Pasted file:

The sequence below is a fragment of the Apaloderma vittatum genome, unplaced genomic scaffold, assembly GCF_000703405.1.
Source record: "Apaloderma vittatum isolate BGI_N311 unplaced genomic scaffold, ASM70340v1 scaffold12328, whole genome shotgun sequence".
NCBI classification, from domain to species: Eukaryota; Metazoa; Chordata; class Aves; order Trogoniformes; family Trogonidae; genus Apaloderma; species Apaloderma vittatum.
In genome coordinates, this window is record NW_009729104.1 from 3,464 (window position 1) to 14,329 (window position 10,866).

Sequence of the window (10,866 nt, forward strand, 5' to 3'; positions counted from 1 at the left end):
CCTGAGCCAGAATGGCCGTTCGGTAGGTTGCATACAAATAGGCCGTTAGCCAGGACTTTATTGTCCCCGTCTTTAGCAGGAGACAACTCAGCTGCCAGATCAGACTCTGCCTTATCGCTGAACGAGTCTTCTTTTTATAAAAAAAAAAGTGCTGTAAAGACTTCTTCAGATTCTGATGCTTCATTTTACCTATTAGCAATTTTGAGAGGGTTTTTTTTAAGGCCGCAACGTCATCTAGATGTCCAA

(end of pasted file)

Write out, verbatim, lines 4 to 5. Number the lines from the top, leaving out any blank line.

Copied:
In genome coordinates, this window is record NW_009729104.1 from 3,464 (window position 1) to 14,329 (window position 10,866).

Sequence of the window (10,866 nt, forward strand, 5' to 3'; positions counted from 1 at the left end):